Sat. Sep 30th, 2023
India’s First Solar Mission, Aditya L1, Successfully Performs Third Earth-bound Manoeuvre

India’s first solar mission, Aditya L1, has successfully performed its third earth-bound manoeuvre, according to the Indian Space Research Organisation (ISRO). The manoeuvre, known as EBN#3, was performed from ISTRAC in Bengaluru, with ISRO’s ground stations in Mauritius, Bengaluru, SDSC-SHAR, and Port Blair tracking the satellite during the operation. The new orbit achieved is 296 km x 71767 km. The next manoeuvre, EBN#4, is scheduled for September 15, 2023, around 02:00 Hrs. IST.

Aditya L1 was launched from the Satish Dhawan Space Centre in Sriharikota on September 2, following the successful landing of Chandrayaan-3 near the South pole of the moon. The mission aims to study the Sun and will be placed in a halo orbit around Lagrangian Point 1 (L1), which is 1.5 million km away from Earth in the direction of the sun. It will carry seven different payloads, four of which will observe the light from the Sun, while the other three will measure in-situ parameters of the plasma and magnetic fields.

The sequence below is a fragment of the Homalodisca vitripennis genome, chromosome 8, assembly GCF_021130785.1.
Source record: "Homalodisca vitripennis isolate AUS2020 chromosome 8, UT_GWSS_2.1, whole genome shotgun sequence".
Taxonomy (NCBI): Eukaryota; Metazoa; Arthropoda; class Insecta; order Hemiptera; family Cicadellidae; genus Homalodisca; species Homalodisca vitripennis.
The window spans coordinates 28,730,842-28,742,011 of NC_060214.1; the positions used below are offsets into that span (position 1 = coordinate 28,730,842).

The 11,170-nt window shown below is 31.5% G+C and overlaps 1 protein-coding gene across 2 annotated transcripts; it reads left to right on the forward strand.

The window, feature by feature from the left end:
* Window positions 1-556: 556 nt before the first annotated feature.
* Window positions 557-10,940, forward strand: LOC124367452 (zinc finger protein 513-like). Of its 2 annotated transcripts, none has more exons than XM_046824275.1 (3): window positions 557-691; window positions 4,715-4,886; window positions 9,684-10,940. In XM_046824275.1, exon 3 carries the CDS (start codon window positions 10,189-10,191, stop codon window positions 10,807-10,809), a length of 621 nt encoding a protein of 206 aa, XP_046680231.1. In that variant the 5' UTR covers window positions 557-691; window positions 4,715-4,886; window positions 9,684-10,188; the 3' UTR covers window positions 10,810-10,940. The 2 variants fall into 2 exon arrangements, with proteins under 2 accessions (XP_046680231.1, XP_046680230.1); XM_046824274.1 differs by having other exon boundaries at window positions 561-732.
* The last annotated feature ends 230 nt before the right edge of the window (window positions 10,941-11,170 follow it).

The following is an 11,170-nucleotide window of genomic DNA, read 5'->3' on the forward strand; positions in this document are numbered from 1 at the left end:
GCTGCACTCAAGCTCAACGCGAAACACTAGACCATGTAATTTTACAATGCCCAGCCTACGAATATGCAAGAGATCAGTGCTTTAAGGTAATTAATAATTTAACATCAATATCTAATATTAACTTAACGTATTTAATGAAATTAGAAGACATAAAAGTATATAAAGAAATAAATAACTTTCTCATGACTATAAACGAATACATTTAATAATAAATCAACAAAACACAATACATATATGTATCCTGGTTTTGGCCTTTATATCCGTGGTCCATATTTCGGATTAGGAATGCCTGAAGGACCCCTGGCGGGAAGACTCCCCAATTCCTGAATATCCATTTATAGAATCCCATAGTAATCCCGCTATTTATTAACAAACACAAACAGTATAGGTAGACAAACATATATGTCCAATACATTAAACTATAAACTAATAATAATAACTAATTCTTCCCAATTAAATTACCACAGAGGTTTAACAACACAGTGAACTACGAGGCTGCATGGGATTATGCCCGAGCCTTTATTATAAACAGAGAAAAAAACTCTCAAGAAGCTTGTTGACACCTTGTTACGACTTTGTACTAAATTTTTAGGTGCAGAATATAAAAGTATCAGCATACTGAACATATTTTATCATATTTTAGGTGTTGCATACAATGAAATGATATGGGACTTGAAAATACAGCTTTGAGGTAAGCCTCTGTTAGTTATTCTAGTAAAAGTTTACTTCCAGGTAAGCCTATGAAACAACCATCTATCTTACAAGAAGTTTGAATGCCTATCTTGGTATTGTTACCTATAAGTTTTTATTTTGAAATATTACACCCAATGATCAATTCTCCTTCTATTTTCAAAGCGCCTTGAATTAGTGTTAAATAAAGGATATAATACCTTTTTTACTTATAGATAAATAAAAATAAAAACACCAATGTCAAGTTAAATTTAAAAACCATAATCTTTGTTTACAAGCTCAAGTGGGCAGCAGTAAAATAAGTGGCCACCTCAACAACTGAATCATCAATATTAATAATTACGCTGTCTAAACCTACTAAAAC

By being placed in such a strategic location, Aditya L1 will have uninterrupted observations of the sun, allowing scientists to study solar activities and their impact on space weather in real-time. It will provide valuable data to identify the sequence of processes leading to solar eruptive events and contribute to a deeper understanding of space weather drivers.

The mission’s major objectives include studying the physics of solar corona and its heating mechanism, solar wind acceleration, coupling and dynamics of the solar atmosphere, solar wind distribution and temperature anisotropy, and the origin of Coronal Mass Ejections (CME) and flares, as well as near-earth space weather.

Aditya L1 will travel on Earth-bound orbits for 16 days, undergoing several manoeuvres to gain the required speed to reach its destination. Subsequently, it will undergo a trans-Lagrangian insertion manoeuvre that will take 110 days. The satellite will travel approximately 15 million kilometers to reach the L1 point, where another manoeuvre will bind it to an orbit around L1, a balanced gravitational location between the Earth and the Sun.

Aditya L1 is expected to provide valuable insights into the unknown aspects of the Sun and contribute to scientific understanding.